We collected yellow-legged hornets using traps at Mt. Jiri National Park in September 2019 when the colony was at its maximum size and the production of new queens resulted in high demand for hornet workers. Sugared water with acetic acid and 95% ethanol was used as the trap solution in 2 L plastic containers. The traps were monitored every two weeks. The collected hornets were preserved in 95% ethanol for use in later molecular and morphological analyses. Traps were placed in 30 sites and hornets were captured from 13 sites (Fig. 6, Table 3). We selected three individuals from each site, totalizing 39 similar-sized workers.
DNA extraction and microsatellite genotyping
We collected muscle samples from the hind legs of each worker for genomic DNA extraction. DNeasy Blood and Tissue kits (Qiagen, Hilden, Germany) were used to extract genomic DNA according to the manufacturer’s protocol. We measured the concentrations and quality of genomic DNA using a NanoDrop 2000 spectrophotometer (Thermo Scientific, Wilmington, USA), and the concentrations of genomic DNA were diluted between 10 to 20 ng/µL range. Seven polymorphic microsatellite loci were amplified using primers developed by  for the yellow-legged hornet (D2-185, D3-15, R1-137, R1-36, R4-33, R1-75, and R1-169). We performed amplifications using the procedures for each locus detailed in . Seq-Studio Genetic Analyzer (Applied Biosystems, Foster City, USA) was used to visualize the amplicons, and GeneMapper version 6.0 was used to evaluate the dataset for genotype errors and the presence of null alleles.
Analysis of genetic diversity and distance, and population structure
The genotype datasets were used to analyze genetic diversity and population structure. GENEPOP version 4.7  was used to confirm deviations in Hardy-Weinberg equilibrium (HWE) and linkage disequilibrium of seven microsatellite loci. Null alleles, significant deviations from HWE, or evidence of linkage disequilibrium were not observed in any of the seven loci. In addition, seven loci could sufficiently separate 39 samples of yellow-legged hornets (Fig. 7).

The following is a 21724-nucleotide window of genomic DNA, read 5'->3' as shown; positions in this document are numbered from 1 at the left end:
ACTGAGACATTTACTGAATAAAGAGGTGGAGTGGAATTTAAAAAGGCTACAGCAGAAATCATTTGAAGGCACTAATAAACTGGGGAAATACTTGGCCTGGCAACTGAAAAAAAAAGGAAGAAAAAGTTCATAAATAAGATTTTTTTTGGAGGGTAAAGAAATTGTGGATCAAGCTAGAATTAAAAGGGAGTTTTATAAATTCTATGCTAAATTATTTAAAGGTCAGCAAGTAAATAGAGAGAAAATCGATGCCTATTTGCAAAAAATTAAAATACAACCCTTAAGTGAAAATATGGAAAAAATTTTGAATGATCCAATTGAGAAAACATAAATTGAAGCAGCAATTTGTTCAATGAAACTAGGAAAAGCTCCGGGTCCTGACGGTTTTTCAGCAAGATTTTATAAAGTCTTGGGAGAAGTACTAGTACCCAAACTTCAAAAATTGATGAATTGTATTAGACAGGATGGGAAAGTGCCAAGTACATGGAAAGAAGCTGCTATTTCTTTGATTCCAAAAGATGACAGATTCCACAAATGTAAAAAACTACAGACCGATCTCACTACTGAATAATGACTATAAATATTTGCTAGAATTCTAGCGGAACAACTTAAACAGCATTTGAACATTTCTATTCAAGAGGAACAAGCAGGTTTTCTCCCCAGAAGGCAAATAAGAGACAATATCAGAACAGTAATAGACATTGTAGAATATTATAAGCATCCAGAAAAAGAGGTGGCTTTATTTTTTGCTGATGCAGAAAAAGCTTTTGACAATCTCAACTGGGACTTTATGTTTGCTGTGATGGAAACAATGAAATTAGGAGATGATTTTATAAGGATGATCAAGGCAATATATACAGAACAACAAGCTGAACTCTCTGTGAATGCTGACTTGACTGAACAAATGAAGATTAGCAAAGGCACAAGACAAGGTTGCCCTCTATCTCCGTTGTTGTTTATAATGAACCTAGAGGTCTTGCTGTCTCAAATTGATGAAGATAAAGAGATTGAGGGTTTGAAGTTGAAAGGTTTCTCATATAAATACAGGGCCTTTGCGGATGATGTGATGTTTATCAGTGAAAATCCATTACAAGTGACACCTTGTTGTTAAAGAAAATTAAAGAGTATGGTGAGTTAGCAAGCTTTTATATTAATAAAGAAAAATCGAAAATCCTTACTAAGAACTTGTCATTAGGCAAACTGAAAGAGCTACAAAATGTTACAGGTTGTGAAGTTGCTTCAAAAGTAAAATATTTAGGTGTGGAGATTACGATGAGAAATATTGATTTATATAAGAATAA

The MS Excel add-in, GenAlEx version 6.5 , and Arlequin version 3.5 , were used to calculate genetic diversity and diversity indices, namely mean number of alleles (NA), effective number of alleles (NE), observed heterozygosity (HO), expected heterozygosity (HE), Shannon’s information index (I), molecular diversity (h), and inbreeding coefficient relative to the sub-population (FIS) of each population. The UPGMA based on Euclidean distances was used to construct a dendrogram based on Nei’s genetic distances obtained using GenAlEx version 6.5, using PAST 3 . Paired population differentiation (FST) was performed using Arlequin version 3.5. The linearized FST value (FST/[1- FST]) with geographic distance was used in the Mantel test (number of permutations: 999) to find evidence of genetic isolation by distance from the hornet using the ‘vegan’ package in R .
Bayesian clustering was performed using STRUCTURE version 2.3.4 . An admixture model, which allows us to confirm whether ancestors in population k have passed a portion of their genetic material to individual i. Simulations (100,000) were performed in each analysis after an initial burn-in of 100,000 simulations. We used the ΔK method  in STRUCTURE Harvester , which supported the estimation of the best‐identified k value. The range of one to 14 possible clusters with three independent runs each was employed in STRUCTURE Harvester. In the STRUCTURE harvest analysis results, the best-supported K value among hornets across 13 populations was identified as 7 (Fig. 8).
DAPC , which is a multivariate clustering algorithm, was used to analyze the population structures of 39 hornets from 13 sites using the “adegenet” package in R . The analysis describes the greatest amount of variation through a discriminant function representing a linear combination of correlated alleles in a linear discriminant analysis based on principal components generated after reducing the dimension of the genetic variation using principal component analysis . The method was used to determine how distinct each population among the 13 sites was.
Landmark-based geometric morphometrics were used to analyze the wing shapes of the hornets. TpsDig  was used to digitize the 19 landmark points in the wing vein (Fig. 9). Morpho J version 1.07a (Manchester, UK) was used to convert the digitized landmark coordinates into Procrustes coordinates. Centroid size, which used the size proxy in landmark morphometrics , was measured to compare wing sizes among the 13 groups. CVA was used to compare morphological differences among the 13 groups and to calculate the f contribution (%) of each canonical variate (CV) in CVA. Variation in wing shape among the hornets from 13 sites was visualized in a wireframe graph along the first two (CV1 and CV2) axes. We also identified the values and significant distances of the Procrustes to explore the morphological similarity between groups. One-way ANOVA was used to test significant differences in centroid size, CV1, and CV2, among the hornets using GraphPad Prism version 7.0 for Windows (GraphPad Software, San Diego, USA). When significant differences were found in the ANOVA test, Tukey’s post hoc tests were performed. All differences were considered significant at p < 0.05.